All of that heat makes walking hot work. There’s no way round it, if you want to go out you’re going to feel it. Just like extreme cold in winter, when it gets this hot you tend to stay indoors out of the sun. Still, you need to get to work, so for me it means leaving early while it’s still cool, cutting across the park to smell the dewy grass.

Eglinton Park at 7:00 a.m. on the way to the subway

Walking in the heat also means dressing for it – loose, light fabrics that breath, hats to shade your nose and ears, and a water bottle to stay hydrated. I’m lucky, the software shop where I’m working is very casual so I can get away with a tee shirt and shorts, though the irony of AC means that I need an extra layer when in the office.

Walking in heat is also a bit of a dance, cutting back and forth across the street to find shade from buildings or better yet trees. It’s also a slow waltz rather than a fast foxtrot. Take your time to conserve energy, and drift from shade to shade.

Summer walks can feel like a desert journey from oasis to oasis, trudging through sun-baked streets to reach parks that have water fountains and shady cool grass, stringing the parks together to reach a destination. Toronto’s park system helps to make that possible, while generations of urban planning has ensured that many streets are lined with mature trees.

Burkes Brook at Chatsworth Ravine

Downtown, however, it’s a concrete heat sink. The buildings, sidewalks, roads, and rooftops suck up the heat and radiate it back out so that even in the shade you feel it roasting you. Getting from the subway to the office for me is less than a 20 minute walk, but that 20 minutes leaves me drenched. No one wants to crowd on the subway, we’re all feeling sticky, so we spread out and bless the AC.

When walking in summer, there are clues to the heat. The silvery shimmer on the underside of maple leaves turned up by hot breezes. Old tongue-lolling dogs slowly shambling to find shade or cool grass upon which to lie panting. Young, trim athletes in skimpy work out gear running in the heat to sweat-shame the lazy and unfit.

And then there are small moments of relief, like passing an open office door to be hit with a blast of AC. Or a cool breeze off the lake finds a path down an alley onto the sidewalk, or a drifting cloud turns off the heat lamp. These little moments of relief remind you that in just a few weeks we’ll be into the autumn and wondering where the summer went. Our summers are short, really only about 8-10 weeks of hot weather, and despite that we moan when it’s hot just as we moan when it’s cold.

It’s a constant conversation topic, the weather, in Toronto and everywhere. Did humans evolve language specifically to moan about the weather? Perhaps it’s not far-fetched to think that “too hot” may have been mankind’s first words. And with climate change a reality, will “too hot” be our last words as well?

Change of Plans

Aerial view of St Stephen’s Green
By Dronepicr (edited by King of Hearts) Edit corrects CA and sharpens image – File:Dublin Stephen’s Green-44.jpg, CC BY 3.0, Link

This week was supposed to have seen me complete my TONotL hike, and as I wrote last week, those plans had to change when we made an unscheduled trip to Ireland for a funeral. It’s meant that this past week has been a mixed bag of walks.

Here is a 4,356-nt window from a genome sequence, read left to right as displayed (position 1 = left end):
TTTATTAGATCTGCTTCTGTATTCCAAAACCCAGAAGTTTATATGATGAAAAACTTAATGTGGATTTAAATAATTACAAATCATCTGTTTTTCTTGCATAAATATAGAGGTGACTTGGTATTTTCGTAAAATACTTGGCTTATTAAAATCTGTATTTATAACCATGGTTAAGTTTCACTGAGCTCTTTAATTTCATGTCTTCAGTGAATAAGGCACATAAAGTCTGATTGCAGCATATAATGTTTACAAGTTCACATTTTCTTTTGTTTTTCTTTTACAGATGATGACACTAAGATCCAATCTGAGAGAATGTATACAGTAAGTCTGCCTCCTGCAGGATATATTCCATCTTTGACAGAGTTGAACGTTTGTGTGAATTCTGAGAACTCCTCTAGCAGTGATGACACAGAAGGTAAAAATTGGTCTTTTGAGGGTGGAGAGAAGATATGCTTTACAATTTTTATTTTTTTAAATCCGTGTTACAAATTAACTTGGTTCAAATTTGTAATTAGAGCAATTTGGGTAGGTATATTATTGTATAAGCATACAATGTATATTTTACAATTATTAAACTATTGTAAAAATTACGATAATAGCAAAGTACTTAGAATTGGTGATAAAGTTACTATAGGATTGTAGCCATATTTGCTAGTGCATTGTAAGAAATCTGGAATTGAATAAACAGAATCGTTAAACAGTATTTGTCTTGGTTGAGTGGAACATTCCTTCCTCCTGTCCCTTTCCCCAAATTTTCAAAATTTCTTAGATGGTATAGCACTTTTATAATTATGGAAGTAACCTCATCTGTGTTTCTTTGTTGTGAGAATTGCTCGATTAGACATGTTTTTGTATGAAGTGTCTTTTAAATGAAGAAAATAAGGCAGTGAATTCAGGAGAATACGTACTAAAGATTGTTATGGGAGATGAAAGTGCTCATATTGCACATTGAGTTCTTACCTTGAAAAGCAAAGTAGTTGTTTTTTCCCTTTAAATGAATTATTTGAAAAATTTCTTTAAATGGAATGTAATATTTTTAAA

Sunday – walking the strand at Portnoo in Donegal.

One of the secrets of Ireland is that while it’s a northerly climate, and it’s associated with soft rains and green pastures, there are in fact quite a few fabulous beaches. Portnoo is one of them – several km of sand and shallow waters that are perfect for sunning yourself or swimming, if you don’t mind the chill.

Monday – city walking in Dublin, wandering favourite neighbourhoods near St. Stephens Green and Marion Square, window shopping and sightseeing.

The trip had been a whirlwind, and we’d given ourselves Monday afternoon and evening in Dublin to decompress after the emotional visit to Donegal. The sun was out and it was a lovely day, perfect to find a little out of the way pub with some outdoor tables and a pint of Guinness. Dinner was equally lovely, enjoying seafood and crisp French wine at Sole. The stroll through St. Stephens Green after dinner capped off our trip, enjoying the flowers in bloom and watching the other strolling couples.

Tuesday – airports and taxis and a quick stroll around the shops back home to pick up dinner. Welcome back to Toronto summer heat.

Wednesday – since I was off work for the week anyway and had planned to spend it walking, it was off for a tour of Lawrence Park and Bridle Path neighbourhoods and on through Burkes Brook and Sunnybrook Parks.

15km of wandering up and down hills, through cool shaded forest and sun-drenched playing grounds.

Thursday – more hiking, this time the full length of the Beltline.

First west along Roselawn and Castlefield all the way to Caledonia to pick up the start of the Beltline Trail by the Canada Goose factory, and then back east on the Trail all the way through Mount Pleasant Cemetery, down the Moore Ravine into the Brickworks, and then back north up through David Balfour Park and into the Cemetery again to complete the loop. 20 km on an even hotter day.

Friday – yet more hiking, this time down to the lake through inner city neighbourhoods – Whychwood, Christie Pits, Palmerston, Little Italy, Parkdale – and along the Trillium Trail through Ontario Place, then back home through stifling city streets heavy with humid heat.

I passed through several of parks that make Toronto a fantastic place to live – Christie Pits, Trinity-Bellwoods, Coronation Park, and more. Without those green oases, the city would bake in the summer. While they were lovely to walk through, 25km on a hot muggy day wiped me out.

Saturday – after that long day Friday, it was time to take it easy, strolling in the neighbourhood and shopping for new running shoes after wearing out my old pair. It was a day to unwind and let my legs and feet rest a bit.